A current analysis of book challenges recorded by ALA’s Office for Intellectual Freedom (OIF) from 2001 – 2013, shows that attempts to remove books by authors of color and books with themes about issues concerning communities of color are disproportionately challenged and banned. A challenge is defined as a formal, written complaint filed with a library or school requesting that a book or other material be restricted or removed because of its content or appropriateness.

In 2014, the OIF received 311 reports regarding attempts to remove or restrict materials from school curricula and library bookshelves. Eighty percent of the 2014 Top Ten List of Frequently Challenged Books reflect diverse authors and cultural content.

Read the rest
Continue Reading

Malformed: Forgotten Brains of the Texas State Mental Hospital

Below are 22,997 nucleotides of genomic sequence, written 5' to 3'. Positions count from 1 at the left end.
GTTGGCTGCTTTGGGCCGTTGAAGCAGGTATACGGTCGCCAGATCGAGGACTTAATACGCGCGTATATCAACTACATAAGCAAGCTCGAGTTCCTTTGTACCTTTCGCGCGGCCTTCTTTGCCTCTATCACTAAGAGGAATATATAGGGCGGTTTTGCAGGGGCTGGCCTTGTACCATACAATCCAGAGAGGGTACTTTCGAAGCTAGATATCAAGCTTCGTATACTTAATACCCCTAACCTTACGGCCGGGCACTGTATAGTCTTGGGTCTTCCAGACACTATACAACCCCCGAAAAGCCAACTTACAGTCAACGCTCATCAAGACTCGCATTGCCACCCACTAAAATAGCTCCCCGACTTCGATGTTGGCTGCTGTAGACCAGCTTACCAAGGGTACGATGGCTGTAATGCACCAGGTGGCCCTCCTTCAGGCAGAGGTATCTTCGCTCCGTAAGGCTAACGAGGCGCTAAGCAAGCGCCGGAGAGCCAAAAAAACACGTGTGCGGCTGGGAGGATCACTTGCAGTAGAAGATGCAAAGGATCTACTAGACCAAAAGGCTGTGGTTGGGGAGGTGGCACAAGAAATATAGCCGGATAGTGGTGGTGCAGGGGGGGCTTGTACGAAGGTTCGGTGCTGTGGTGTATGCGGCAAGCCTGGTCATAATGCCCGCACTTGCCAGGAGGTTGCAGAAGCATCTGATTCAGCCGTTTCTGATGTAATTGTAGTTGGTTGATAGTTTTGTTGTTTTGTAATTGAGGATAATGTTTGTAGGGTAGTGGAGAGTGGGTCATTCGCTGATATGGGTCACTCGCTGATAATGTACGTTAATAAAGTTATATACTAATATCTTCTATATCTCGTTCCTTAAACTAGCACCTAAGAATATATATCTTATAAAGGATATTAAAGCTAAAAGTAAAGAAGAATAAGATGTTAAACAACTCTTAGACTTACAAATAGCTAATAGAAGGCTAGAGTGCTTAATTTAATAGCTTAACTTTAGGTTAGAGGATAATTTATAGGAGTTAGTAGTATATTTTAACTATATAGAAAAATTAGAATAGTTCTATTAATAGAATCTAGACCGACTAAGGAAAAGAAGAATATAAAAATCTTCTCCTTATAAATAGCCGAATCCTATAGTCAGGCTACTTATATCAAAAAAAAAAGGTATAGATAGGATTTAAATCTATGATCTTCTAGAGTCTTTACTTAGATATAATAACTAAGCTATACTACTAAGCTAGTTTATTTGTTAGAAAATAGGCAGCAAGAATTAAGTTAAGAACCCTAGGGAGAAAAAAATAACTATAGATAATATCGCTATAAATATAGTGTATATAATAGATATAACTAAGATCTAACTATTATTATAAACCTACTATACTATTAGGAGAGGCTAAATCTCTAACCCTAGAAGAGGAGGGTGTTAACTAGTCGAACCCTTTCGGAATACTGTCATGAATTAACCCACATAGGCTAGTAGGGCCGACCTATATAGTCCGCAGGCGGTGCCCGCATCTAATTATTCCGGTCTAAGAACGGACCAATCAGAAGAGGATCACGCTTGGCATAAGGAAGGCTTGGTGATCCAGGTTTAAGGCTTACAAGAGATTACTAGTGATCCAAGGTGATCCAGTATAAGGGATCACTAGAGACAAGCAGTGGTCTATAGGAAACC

51a3AX6cRhL

Malformed: Forgotten Brains of the Texas State Mental Hospitaljust released in December, documents an obscure piece of history: the “Battle for the Brains” with stunning photography.

Hidden away out of sight in a forgotten storage closet deep within the bowels of the University of Texas State Mental Hospital languished a forgotten, but unique and exceptional, collection of 100 extremely rare, malformed, or damaged human brains preserved in jars of formaldehyde.

Decades later, in 2011, photographer Adam Voorhes discovered the brains and became obsessed with documenting them in close-up, high-resolution, large format photographs, revealing their oddities, textures, and otherworldly essence. Voorhes donned a respirator and chemical gloves, and began the painstaking process of photographing the collection. Desperate to know more about the provenance of the brains, Voorhes, together with journalist Alex Hannaford, traveled down the rabbit hole of the collection’s history.